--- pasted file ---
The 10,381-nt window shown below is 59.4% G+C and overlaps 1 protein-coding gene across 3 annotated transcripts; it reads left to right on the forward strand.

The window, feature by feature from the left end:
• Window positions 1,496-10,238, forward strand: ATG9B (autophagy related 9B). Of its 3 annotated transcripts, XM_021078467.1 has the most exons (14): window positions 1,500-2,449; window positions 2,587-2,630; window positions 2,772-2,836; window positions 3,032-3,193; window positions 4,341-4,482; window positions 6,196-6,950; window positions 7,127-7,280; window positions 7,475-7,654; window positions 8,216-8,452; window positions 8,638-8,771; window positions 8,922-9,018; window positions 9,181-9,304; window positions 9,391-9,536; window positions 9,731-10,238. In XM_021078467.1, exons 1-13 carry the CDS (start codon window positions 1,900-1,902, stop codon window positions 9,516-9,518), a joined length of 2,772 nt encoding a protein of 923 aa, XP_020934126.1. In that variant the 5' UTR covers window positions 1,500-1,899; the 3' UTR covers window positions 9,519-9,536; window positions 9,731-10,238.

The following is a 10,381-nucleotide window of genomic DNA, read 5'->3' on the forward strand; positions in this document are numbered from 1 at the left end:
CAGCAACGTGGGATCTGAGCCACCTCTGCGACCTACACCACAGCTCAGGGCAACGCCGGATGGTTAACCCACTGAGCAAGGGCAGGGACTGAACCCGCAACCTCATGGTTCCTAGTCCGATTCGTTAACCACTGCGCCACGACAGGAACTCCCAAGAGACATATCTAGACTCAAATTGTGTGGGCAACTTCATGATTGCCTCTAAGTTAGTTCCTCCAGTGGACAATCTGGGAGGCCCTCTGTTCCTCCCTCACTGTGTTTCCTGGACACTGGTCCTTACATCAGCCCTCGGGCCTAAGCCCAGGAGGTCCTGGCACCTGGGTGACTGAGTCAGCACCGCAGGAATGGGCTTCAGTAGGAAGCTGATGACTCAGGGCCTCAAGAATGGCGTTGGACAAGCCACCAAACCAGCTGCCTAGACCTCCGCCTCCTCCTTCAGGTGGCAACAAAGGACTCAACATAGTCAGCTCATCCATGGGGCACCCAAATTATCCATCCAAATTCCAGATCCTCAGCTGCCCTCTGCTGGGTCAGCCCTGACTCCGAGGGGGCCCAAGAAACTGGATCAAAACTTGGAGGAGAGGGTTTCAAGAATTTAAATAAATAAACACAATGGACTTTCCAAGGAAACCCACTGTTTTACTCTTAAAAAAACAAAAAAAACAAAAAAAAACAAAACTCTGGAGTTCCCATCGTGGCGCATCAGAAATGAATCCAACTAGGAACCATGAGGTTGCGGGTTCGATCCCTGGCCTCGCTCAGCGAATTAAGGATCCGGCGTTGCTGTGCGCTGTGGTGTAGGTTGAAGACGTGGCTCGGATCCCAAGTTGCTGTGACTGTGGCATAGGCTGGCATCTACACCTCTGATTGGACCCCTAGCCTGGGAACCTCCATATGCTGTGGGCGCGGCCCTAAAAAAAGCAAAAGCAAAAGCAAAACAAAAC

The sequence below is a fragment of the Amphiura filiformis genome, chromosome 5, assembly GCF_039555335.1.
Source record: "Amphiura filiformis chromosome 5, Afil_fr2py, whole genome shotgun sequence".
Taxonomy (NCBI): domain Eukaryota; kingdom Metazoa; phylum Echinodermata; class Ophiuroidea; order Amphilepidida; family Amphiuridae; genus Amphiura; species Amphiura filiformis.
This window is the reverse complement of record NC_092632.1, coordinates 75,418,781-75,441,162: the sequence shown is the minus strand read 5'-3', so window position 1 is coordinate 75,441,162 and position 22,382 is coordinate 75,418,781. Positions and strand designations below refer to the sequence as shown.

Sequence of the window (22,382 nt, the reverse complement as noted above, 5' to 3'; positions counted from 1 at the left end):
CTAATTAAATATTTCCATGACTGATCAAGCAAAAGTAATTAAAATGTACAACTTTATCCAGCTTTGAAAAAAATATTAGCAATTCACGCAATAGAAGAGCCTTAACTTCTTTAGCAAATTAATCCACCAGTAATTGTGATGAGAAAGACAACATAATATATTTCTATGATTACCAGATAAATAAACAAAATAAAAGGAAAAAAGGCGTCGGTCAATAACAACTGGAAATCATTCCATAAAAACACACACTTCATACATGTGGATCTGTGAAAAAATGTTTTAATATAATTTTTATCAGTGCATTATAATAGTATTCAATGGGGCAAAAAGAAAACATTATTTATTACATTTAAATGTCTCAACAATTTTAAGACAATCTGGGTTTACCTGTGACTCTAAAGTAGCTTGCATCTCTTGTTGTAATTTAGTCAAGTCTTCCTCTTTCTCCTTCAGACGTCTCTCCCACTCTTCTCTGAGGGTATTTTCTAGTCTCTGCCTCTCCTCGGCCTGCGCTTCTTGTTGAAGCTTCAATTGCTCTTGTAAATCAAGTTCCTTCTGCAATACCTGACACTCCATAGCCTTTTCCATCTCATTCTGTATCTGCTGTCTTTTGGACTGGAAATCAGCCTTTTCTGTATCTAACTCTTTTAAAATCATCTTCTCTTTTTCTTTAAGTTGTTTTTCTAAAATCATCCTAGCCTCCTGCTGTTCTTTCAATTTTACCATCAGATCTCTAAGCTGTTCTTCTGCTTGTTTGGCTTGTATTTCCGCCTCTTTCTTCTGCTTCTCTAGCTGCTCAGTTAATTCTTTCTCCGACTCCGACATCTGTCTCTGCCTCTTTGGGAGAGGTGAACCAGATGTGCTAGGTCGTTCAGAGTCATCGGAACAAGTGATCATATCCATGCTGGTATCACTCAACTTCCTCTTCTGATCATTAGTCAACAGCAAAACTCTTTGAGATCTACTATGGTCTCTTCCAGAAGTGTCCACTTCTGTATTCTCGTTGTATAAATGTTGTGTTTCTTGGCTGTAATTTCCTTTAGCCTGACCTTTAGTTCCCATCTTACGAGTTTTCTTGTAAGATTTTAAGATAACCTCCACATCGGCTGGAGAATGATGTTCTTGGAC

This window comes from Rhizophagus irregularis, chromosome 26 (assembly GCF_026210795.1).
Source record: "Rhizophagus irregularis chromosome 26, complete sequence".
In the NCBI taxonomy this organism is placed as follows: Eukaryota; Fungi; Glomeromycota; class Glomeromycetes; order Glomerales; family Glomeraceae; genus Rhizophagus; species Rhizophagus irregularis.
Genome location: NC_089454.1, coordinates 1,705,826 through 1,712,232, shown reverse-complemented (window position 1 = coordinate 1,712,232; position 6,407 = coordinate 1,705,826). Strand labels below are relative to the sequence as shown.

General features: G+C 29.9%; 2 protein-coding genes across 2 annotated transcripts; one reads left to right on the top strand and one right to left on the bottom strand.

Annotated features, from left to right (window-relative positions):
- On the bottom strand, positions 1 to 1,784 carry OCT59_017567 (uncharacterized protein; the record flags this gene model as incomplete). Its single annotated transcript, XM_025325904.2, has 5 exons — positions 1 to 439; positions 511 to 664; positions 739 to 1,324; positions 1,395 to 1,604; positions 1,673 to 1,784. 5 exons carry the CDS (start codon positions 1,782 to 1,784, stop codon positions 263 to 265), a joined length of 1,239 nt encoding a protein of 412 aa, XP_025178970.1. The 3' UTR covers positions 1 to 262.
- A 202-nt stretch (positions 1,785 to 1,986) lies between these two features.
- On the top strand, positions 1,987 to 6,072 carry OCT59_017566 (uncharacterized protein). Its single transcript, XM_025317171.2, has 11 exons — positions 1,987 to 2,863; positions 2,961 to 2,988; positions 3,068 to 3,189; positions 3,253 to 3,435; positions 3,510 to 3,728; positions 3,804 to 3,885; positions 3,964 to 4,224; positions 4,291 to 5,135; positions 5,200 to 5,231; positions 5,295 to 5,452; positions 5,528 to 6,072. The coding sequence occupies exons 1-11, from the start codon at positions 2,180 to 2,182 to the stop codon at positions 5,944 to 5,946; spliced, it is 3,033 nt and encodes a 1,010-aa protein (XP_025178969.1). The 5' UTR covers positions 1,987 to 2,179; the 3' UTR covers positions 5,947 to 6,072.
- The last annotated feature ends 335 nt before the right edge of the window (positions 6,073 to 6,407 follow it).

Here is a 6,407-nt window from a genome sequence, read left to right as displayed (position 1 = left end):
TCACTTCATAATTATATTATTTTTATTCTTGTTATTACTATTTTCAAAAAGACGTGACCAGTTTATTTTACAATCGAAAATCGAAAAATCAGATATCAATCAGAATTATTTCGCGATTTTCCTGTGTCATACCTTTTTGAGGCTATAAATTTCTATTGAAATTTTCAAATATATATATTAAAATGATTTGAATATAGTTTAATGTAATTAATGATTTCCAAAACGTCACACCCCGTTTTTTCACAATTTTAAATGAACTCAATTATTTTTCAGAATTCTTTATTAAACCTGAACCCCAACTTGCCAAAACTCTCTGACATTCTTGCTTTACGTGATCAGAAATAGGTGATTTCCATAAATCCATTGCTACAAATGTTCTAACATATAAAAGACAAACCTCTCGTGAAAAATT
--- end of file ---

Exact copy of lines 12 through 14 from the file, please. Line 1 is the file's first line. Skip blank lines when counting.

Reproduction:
This window comes from Rhizophagus irregularis, chromosome 26 (assembly GCF_026210795.1).
Source record: "Rhizophagus irregularis chromosome 26, complete sequence".
In the NCBI taxonomy this organism is placed as follows: Eukaryota; Fungi; Glomeromycota; class Glomeromycetes; order Glomerales; family Glomeraceae; genus Rhizophagus; species Rhizophagus irregularis.